Milk snakes are colorful, nonvenomous snakes in the kingsnake family with blotchy or striped patterns. They are known for using mimicry as a defense mechanism, making themselves look like more dangerous snake species.
You can find them in forests throughout the U.S. and in southeastern Canada.
11. Mexican alligator lizard
Scientific name: Abronia graminea
Mexican alligator lizards are typically a vibrant green with a yellow circle around their eyes. They live in the trees of Mexico’s cloud forests and spend most of their day on tropical plants, especially bromeliads with cup-like leaves that capture water for them to drink.
Scientific name: Ondatra zibethicus
Muskrats are beaver-like semi-aquatic rodents that are well-adapted to freshwater wetlands, including swamps, marshes, and lakes. They impressively can stay underwater for up to 17 minutes at a time.
They live throughout most of Canada and the U.S, including the Gulf Coast and around the Mexican border.
13. Mountain cottontail
Scientific name: Sylvilagus nuttallii
Mountain cottontails are solitary rabbits with large tails and long hind legs. You can find them from the Rocky Mountains west to the Sierra Nevada and from north of the Canadian border to northern New Mexico and Arizona.
These rabbits can survive in habitats with elevations up to 6,000 feet.
14. Mexican violetear
Scientific name: Colibri thalassinus
Mexican violetears are medium-sized, bright green hummingbirds with violet breast and cheek patches. They also make a jerky chipping song.
These hummingbirds are native to forested areas ranging from Mexico to Nicaragua. However, some sightings are recorded of them being in Texas and as far north as southern Canada.
15. Mohave desert tortoise
Scientific name: Gopherus agassizii
The Mojave Desert tortoise have domed shells that they can retract their head and legs into completely. These desert-dwelling tortoises spend most of their day hanging out under rock or shrub outcroppings or in underground burrows.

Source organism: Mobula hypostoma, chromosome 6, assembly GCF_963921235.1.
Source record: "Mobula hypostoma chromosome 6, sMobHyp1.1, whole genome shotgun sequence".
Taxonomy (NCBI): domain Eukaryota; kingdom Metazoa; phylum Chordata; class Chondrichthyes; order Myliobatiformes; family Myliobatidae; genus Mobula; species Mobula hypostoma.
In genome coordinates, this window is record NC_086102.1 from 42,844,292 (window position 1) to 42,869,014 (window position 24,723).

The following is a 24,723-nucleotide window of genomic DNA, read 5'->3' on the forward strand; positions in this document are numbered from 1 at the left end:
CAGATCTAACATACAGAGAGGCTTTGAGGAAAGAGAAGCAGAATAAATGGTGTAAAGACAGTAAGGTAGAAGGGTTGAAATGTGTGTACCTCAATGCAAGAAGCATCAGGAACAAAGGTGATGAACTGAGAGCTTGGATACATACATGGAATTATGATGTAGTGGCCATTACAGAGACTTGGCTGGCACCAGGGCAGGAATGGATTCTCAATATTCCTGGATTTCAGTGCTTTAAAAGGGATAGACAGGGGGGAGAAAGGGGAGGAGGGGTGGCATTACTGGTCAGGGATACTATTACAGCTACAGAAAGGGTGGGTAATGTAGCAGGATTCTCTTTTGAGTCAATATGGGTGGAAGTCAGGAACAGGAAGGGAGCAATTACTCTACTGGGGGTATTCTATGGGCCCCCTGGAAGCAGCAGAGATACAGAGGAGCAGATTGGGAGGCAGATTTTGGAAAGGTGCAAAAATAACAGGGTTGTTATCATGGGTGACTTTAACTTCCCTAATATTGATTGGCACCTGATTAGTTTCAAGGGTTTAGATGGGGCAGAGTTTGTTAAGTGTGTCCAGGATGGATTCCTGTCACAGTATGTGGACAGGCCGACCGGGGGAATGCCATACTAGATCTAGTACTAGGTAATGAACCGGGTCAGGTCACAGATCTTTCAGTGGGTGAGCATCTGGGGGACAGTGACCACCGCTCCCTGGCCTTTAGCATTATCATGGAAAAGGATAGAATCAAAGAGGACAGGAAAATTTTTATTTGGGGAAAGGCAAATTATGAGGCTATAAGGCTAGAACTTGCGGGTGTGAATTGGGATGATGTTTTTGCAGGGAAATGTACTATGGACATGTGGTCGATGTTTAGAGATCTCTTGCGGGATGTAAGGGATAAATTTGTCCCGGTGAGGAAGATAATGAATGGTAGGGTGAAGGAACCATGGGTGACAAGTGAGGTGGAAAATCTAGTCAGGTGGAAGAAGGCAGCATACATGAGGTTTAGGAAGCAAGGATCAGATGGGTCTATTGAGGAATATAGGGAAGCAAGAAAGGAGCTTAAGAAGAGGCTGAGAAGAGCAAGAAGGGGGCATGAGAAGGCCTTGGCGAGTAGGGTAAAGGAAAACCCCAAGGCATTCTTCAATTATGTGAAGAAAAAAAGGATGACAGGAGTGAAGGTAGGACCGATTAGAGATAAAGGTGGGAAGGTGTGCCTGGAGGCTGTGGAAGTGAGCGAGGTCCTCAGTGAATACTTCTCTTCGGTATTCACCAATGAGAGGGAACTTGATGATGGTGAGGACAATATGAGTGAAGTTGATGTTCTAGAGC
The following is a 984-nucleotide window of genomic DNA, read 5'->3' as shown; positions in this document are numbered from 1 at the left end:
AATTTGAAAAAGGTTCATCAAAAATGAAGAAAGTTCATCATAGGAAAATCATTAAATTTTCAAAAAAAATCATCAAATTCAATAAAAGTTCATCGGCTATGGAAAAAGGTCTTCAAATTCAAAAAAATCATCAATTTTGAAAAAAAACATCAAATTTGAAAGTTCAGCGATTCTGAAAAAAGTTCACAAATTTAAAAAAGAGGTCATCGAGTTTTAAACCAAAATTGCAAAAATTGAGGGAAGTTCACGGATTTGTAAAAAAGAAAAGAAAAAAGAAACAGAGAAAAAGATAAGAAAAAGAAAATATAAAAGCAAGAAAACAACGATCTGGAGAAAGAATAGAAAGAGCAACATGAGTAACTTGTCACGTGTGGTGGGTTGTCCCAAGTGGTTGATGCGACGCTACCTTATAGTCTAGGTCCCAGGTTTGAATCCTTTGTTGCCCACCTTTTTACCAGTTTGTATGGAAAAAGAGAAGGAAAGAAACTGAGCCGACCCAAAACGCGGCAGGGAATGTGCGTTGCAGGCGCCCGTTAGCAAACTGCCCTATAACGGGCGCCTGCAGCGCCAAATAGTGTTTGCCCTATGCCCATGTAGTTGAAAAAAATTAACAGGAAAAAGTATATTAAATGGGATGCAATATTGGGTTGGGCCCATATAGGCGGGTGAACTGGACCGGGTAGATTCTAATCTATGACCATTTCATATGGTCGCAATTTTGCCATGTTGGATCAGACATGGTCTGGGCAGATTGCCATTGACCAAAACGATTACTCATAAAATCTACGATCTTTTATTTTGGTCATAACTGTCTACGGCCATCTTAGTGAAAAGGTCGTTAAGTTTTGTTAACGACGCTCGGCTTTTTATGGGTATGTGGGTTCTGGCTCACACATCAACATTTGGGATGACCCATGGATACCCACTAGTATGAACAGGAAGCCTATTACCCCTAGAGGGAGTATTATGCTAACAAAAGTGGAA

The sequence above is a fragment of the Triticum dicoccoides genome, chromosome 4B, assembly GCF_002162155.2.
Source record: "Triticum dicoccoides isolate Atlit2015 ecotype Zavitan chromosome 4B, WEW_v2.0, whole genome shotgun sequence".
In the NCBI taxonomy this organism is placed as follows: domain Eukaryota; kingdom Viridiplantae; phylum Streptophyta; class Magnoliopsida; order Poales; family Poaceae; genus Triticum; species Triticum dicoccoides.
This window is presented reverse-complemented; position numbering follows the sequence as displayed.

You can find them west and north of the Colorado River in Utah, Arizona, Nevada, and California. The desert tortoise is an endangered species and the overall population is believed to have declined by as much as 90% since 1980.
16. Melon-headed whale
Scientific name: Peponocephala electra
Melon-headed whales live in deep sub-tropical or tropical waters throughout the world. When you see them near the shore, it’s mostly around oceanic islands like Hawaii.
This toothed whale species has a slim body with a rounded, melon-shaped head and can grow up to 10 feet long.
17. Mountain lion
Scientific name: Felis Concolor
Despite their name, mountain lions aren’t known for roaring. Instead, they growl, scream, hiss, and even meow or purr like house cats. These strong predators are also fast runners, reaching top speeds of 50 miles per hour.
They can be found throughout the Americas in habitats ranging from mountainous areas to swamps. In the U.S., they are mainly in western states and Florida.
Scientific name: Esox masquinongy
The Muskellunge, or muskie for short, is a long fish with a flat head, light-colored body, and dark bars on their sides. As the largest member of the pike family, these fish are typically 30 to 46 inches long.
However, some can reach up to 6 feet long. They are native to eastern North America’s upper Mississippi drainage and Great Lakes region.
19. Mackenzie wolf
Scientific name: Canis lupus occidentalis
The Mackenzie wolf can be blackish, gray, tan, or blueish in coloring, depending on the environment they need to hide in. They have thick coats that help them survive the harsh winters of Canada, Alaska, and other northwestern U.S. states where they live.
These large and territorial wolves also hunt big animals such as bison and elk.
20. Mississippi kite
Scientific name: Ictinia mississippiensis
Mississippi kites are birds of prey with excellent eyesight and the ability to catch fast-moving prey, such as snakes, lizards, and other birds. They also make an unusual high-pitched, whistling call that sometimes sounds like a squeaky toy.
You can find these predatory birds throughout central and southeastern U.S. states and as far north as New England.